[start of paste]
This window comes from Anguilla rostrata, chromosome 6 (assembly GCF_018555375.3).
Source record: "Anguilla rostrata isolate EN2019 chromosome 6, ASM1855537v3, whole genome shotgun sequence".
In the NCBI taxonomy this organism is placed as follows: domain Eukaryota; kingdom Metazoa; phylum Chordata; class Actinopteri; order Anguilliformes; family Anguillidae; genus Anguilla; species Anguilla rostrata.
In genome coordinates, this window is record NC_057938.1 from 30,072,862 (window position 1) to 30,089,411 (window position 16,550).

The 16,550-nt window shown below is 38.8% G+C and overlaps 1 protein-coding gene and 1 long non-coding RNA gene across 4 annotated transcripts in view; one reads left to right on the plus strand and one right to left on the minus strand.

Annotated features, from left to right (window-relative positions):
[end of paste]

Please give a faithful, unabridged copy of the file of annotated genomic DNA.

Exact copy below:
This window comes from Anguilla rostrata, chromosome 6 (assembly GCF_018555375.3).
Source record: "Anguilla rostrata isolate EN2019 chromosome 6, ASM1855537v3, whole genome shotgun sequence".
In the NCBI taxonomy this organism is placed as follows: domain Eukaryota; kingdom Metazoa; phylum Chordata; class Actinopteri; order Anguilliformes; family Anguillidae; genus Anguilla; species Anguilla rostrata.
In genome coordinates, this window is record NC_057938.1 from 30,072,862 (window position 1) to 30,089,411 (window position 16,550).

The 16,550-nt window shown below is 38.8% G+C and overlaps 1 protein-coding gene and 1 long non-coding RNA gene across 4 annotated transcripts in view; one reads left to right on the plus strand and one right to left on the minus strand.

Annotated features, from left to right (window-relative positions):